Episiode 8, “Duel” brings Travis back. This is another episode that calls to mind Star Trek. Picture Kirk and the Gorn battling it out at Vasquez Rocks, but replaced by Blake and Travis. Its interesting to see just how good Travis is at his job. His failings are not altogether his fault. He comprehensively outmanoeuvres Blake in their space battle and is about to destroy him until they are interrupted by the aliens on the planet below who set up an elaborate gladiatorial match between the two in the New Forest. Travis grabs the chance to kill Blake instantly but is denied by one of the aliens because it is not fair. You can’t blame him, however. He thinks the object is to kill and I have to say he has a point. I feel a bit sorry for Travis in this episode. By all accounts, he should win this one easily. He’s ruthless and willing to sacrifice his other spaceship crews to guarantee the win in space. It seems silly at the end that he sacrifices his advantage by not letting his vampire/mutoid assistant to drink even a little bit of Jenna’s blood. Keeping Jenna alive seems like a silly risk to me. As a result, the mutoid is useless and it’s Blake for the win. His reward is a head start on Travis and off he goes. I love Travis’ interactions with the two aliens at the end. He hasn’t learned a thing and he doesn’t even care about taking his mutoid with him, even though she can be healed and then fly his ship for him (she’s back on the ship later though, so he obviously changes his mind).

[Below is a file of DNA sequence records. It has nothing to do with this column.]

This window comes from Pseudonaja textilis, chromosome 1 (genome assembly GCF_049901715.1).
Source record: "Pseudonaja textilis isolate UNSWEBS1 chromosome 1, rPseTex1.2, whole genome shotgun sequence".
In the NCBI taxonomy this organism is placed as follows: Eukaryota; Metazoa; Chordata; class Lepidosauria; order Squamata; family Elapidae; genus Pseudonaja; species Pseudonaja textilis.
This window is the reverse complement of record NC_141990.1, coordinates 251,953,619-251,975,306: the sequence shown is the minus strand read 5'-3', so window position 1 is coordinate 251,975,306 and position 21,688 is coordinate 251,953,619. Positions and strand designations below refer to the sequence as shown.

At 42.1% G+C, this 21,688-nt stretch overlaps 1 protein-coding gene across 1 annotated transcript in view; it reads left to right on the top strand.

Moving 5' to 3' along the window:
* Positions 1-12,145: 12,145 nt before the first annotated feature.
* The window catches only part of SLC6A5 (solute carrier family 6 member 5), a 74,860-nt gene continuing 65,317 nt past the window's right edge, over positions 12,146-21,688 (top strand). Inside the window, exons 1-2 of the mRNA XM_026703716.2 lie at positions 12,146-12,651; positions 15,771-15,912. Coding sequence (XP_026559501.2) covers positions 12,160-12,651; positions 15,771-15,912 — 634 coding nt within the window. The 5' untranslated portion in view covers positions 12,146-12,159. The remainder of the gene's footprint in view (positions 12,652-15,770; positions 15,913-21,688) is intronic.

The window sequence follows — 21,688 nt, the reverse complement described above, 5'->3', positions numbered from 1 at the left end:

I enjoyed this episode. I have to say, I had forgotten how much I liked Travis as a character. As I recall I much preferred Stephen Greif to Brian Croucher who replaces him in season 2. This was Greif’s favourite episode to film as he and Gareth Thomas were old friends and got to be on screen together more. He has said that he did not come back for season 2 because he felt he needed to expand the role a bit as it was too two-dimensional. Four and a half episodes of two dimensional were enough for him. It’s a shame as it would have been good to see him do more with the role.
Thanks for reading. I’ll be back again with the rest of season 1 in a little while.